Hazel McHaffie

Plea of Insanity

Criminally insane

Ahhhah, now this one is right on the knuckle for my ongoing research. Relationships, mental health, the law, professional boundaries … it’s all there. Settle down for the long haul … glass of wine, top notch chocolate, notebook at the ready …

Plea of InsanityIt’s a psychological thriller: Plea of Insanity by Jilliane Hoffman. Full of fascinating medical and legal information. At once spine chilling and yet sympathetic to those suffering serious mental illness. Cliff hangers at the end of each chapter. Brilliant. Hoffman was an Assistant State Attorney herself and has advised special agents on complex investigations. She also had a friend caught up in a similar situation to the protagonist in Plea of Insanity. She writes with real authority.

First then, the storyline. Dr David Marquette is a successful surgeon with a dream house, pretty wife and three gorgeous kids. Then one day, emergency services take a tremulous call from their house: a child’s voice pleading for help. The police race to the scene. What do they find? A shocking bloodbath. Scenes so horrific that veteran officers are reduced to sobbing wrecks. All three kiddies and their mother brutally butchered; the doctor seriously wounded.

And now Dr Marquette himself stands accused. Is he guilty? Could a man who has dedicated his life to caring for patients be capable of such brutality? Could any sane man kill his entire family in cold blood? But is he sane? If so, he must be a monster. Or is he suffering from schizophrenia? I changed my mind several times as to his guilt or innocence – all part of the mesmerizing experience.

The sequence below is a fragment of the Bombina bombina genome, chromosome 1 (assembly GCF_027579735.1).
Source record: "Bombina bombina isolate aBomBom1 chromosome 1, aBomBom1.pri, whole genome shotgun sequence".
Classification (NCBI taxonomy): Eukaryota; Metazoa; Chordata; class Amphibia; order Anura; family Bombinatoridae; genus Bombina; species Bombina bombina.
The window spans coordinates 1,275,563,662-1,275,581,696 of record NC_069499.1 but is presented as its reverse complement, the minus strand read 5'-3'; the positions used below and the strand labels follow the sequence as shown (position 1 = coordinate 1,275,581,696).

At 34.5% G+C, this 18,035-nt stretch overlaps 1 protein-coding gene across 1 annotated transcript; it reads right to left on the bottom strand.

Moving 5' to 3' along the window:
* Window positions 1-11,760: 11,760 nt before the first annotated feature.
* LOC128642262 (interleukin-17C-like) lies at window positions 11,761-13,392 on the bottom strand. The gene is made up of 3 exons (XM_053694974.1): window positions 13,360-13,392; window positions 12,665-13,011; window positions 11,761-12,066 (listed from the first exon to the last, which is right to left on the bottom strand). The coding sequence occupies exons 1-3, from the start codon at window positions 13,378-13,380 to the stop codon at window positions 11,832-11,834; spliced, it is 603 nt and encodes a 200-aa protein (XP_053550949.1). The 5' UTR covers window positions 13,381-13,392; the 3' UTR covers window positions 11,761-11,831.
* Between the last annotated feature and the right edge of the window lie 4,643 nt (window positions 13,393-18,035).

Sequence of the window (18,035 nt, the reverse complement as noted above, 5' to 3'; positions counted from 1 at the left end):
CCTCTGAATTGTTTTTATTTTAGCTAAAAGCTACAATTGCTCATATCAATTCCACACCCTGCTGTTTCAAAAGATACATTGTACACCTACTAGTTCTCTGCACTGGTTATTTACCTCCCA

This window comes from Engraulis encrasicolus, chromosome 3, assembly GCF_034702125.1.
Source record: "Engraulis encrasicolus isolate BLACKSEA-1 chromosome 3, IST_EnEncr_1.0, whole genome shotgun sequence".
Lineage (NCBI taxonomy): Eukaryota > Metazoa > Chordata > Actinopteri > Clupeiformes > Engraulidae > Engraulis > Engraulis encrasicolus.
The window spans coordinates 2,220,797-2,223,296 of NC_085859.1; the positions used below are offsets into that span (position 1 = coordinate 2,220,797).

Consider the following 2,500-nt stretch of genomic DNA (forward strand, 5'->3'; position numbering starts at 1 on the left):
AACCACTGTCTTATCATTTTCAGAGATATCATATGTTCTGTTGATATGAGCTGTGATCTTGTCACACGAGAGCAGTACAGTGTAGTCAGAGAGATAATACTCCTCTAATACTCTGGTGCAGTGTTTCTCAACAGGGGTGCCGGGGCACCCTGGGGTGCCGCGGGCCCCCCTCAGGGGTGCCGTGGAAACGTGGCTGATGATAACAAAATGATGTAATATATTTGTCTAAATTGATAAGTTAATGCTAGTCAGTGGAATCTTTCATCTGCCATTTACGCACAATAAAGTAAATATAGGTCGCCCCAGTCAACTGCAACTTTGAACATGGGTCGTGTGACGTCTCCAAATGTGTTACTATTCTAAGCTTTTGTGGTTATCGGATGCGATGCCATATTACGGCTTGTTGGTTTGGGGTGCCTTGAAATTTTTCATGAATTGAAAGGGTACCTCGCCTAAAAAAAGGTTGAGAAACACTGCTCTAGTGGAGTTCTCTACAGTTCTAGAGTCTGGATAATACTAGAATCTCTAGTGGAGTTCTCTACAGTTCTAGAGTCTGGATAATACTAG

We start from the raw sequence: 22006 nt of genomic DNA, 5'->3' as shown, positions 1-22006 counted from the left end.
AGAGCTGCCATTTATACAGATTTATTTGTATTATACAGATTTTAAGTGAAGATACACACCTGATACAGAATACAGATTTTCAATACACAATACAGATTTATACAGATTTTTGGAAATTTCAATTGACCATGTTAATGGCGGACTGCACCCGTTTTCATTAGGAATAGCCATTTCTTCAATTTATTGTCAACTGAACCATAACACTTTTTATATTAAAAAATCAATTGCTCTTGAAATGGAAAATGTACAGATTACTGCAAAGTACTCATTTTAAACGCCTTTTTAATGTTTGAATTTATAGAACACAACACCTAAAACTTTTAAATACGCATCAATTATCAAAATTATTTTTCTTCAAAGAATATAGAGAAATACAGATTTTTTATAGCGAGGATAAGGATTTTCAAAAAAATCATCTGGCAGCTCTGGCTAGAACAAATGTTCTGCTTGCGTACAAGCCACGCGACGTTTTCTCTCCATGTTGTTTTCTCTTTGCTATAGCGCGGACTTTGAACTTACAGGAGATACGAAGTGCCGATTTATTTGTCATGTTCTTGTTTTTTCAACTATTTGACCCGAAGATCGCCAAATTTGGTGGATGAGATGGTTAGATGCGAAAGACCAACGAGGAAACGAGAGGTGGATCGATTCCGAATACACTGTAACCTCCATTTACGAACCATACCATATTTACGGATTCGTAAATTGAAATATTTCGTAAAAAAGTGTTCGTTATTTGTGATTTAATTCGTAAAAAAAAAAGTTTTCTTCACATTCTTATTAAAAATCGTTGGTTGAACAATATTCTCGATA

State prosecutor, Julia Valenciano, is hand-picked to unravel the truth and bring this man to justice, but as she delves into the mind of the criminally insane, personal baggage emerges from her own past, dark secrets from her family history that will destroy her present peace and haunt her whole future. ‘Too many lies told to too many people, too many secrets kept for too many years …’ If I’m being really nitpicky, I found the parallels a bit too contrived, but that doesn’t stop it being a cracking good read.

And it’s set my mind racing along several productive tracks for my own next book. As so often I’m hugely grateful to all these authors whose work inspires and influences me. Thanks, guys.

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